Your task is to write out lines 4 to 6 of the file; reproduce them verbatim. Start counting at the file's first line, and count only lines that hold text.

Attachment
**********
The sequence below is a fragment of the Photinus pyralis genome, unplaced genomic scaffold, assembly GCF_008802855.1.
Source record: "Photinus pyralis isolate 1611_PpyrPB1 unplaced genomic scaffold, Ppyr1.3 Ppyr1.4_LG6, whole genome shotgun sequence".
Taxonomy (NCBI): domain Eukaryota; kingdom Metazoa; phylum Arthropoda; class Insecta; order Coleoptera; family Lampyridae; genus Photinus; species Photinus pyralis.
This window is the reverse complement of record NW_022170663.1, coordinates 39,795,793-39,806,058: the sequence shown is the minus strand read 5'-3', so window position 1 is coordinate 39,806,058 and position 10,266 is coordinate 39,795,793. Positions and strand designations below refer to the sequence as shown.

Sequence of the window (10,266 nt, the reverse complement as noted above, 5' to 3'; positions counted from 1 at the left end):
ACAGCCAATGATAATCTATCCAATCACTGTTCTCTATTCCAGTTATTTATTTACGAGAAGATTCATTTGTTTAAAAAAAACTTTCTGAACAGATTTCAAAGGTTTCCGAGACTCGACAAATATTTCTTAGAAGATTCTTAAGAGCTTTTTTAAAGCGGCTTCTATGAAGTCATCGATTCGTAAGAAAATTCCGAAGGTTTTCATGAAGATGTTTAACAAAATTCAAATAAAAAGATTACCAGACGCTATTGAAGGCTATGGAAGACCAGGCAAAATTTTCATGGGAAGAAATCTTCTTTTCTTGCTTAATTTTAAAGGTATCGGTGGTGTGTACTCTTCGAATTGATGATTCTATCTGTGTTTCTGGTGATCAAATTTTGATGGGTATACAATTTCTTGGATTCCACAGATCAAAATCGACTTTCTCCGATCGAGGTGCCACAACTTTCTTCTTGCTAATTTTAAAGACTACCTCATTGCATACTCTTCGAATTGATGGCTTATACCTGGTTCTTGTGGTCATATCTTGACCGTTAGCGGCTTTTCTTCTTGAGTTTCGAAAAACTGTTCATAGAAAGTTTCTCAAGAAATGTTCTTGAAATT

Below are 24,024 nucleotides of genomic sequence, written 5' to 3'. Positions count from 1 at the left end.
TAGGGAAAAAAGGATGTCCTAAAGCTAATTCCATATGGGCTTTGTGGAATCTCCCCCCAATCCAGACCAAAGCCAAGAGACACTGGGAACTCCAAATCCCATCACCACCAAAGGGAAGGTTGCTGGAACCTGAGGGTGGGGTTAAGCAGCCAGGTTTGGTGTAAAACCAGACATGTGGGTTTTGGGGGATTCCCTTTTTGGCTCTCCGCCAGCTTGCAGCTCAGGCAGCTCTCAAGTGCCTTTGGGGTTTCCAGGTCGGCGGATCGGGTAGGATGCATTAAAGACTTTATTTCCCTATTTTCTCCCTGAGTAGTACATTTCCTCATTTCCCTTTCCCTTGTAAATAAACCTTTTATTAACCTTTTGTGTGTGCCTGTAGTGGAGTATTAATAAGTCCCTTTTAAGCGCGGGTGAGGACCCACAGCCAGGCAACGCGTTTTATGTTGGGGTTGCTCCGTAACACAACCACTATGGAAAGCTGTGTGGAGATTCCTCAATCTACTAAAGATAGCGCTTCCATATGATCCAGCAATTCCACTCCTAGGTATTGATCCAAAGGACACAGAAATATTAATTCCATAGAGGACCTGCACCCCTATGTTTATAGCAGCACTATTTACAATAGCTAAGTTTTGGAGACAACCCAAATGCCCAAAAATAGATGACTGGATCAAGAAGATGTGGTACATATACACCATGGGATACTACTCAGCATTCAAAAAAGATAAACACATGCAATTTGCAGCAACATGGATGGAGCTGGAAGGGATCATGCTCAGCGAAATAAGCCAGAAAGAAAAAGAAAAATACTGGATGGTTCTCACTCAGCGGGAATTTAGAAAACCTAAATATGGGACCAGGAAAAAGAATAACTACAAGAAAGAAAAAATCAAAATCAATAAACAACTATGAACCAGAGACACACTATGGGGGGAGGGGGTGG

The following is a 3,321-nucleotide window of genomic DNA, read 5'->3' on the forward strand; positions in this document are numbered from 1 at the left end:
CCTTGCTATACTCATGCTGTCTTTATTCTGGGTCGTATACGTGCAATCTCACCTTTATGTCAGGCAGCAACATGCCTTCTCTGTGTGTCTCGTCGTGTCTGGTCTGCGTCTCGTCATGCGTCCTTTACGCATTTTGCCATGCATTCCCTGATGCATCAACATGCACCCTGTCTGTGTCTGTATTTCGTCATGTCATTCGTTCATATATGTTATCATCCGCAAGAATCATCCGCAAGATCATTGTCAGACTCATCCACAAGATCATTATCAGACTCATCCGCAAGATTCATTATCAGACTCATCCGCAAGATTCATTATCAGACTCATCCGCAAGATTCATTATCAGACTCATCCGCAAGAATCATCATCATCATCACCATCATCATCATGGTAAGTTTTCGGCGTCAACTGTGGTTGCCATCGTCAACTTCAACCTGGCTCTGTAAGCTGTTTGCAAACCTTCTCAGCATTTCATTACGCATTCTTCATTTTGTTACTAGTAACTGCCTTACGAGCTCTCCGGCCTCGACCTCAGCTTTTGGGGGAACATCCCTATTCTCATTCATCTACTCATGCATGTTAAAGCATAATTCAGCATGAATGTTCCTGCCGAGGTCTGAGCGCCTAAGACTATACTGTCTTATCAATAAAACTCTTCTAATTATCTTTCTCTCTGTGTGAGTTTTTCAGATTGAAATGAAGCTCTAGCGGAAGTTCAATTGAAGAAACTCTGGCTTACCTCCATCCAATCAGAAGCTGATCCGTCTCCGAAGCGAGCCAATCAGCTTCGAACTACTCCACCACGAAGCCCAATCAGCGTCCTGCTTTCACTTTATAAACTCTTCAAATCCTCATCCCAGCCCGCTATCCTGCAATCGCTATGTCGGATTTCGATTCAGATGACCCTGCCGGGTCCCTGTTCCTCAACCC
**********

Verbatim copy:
This window is the reverse complement of record NW_022170663.1, coordinates 39,795,793-39,806,058: the sequence shown is the minus strand read 5'-3', so window position 1 is coordinate 39,806,058 and position 10,266 is coordinate 39,795,793. Positions and strand designations below refer to the sequence as shown.

Sequence of the window (10,266 nt, the reverse complement as noted above, 5' to 3'; positions counted from 1 at the left end):
ACAGCCAATGATAATCTATCCAATCACTGTTCTCTATTCCAGTTATTTATTTACGAGAAGATTCATTTGTTTAAAAAAAACTTTCTGAACAGATTTCAAAGGTTTCCGAGACTCGACAAATATTTCTTAGAAGATTCTTAAGAGCTTTTTTAAAGCGGCTTCTATGAAGTCATCGATTCGTAAGAAAATTCCGAAGGTTTTCATGAAGATGTTTAACAAAATTCAAATAAAAAGATTACCAGACGCTATTGAAGGCTATGGAAGACCAGGCAAAATTTTCATGGGAAGAAATCTTCTTTTCTTGCTTAATTTTAAAGGTATCGGTGGTGTGTACTCTTCGAATTGATGATTCTATCTGTGTTTCTGGTGATCAAATTTTGATGGGTATACAATTTCTTGGATTCCACAGATCAAAATCGACTTTCTCCGATCGAGGTGCCACAACTTTCTTCTTGCTAATTTTAAAGACTACCTCATTGCATACTCTTCGAATTGATGGCTTATACCTGGTTCTTGTGGTCATATCTTGACCGTTAGCGGCTTTTCTTCTTGAGTTTCGAAAAACTGTTCATAGAAAGTTTCTCAAGAAATGTTCTTGAAATT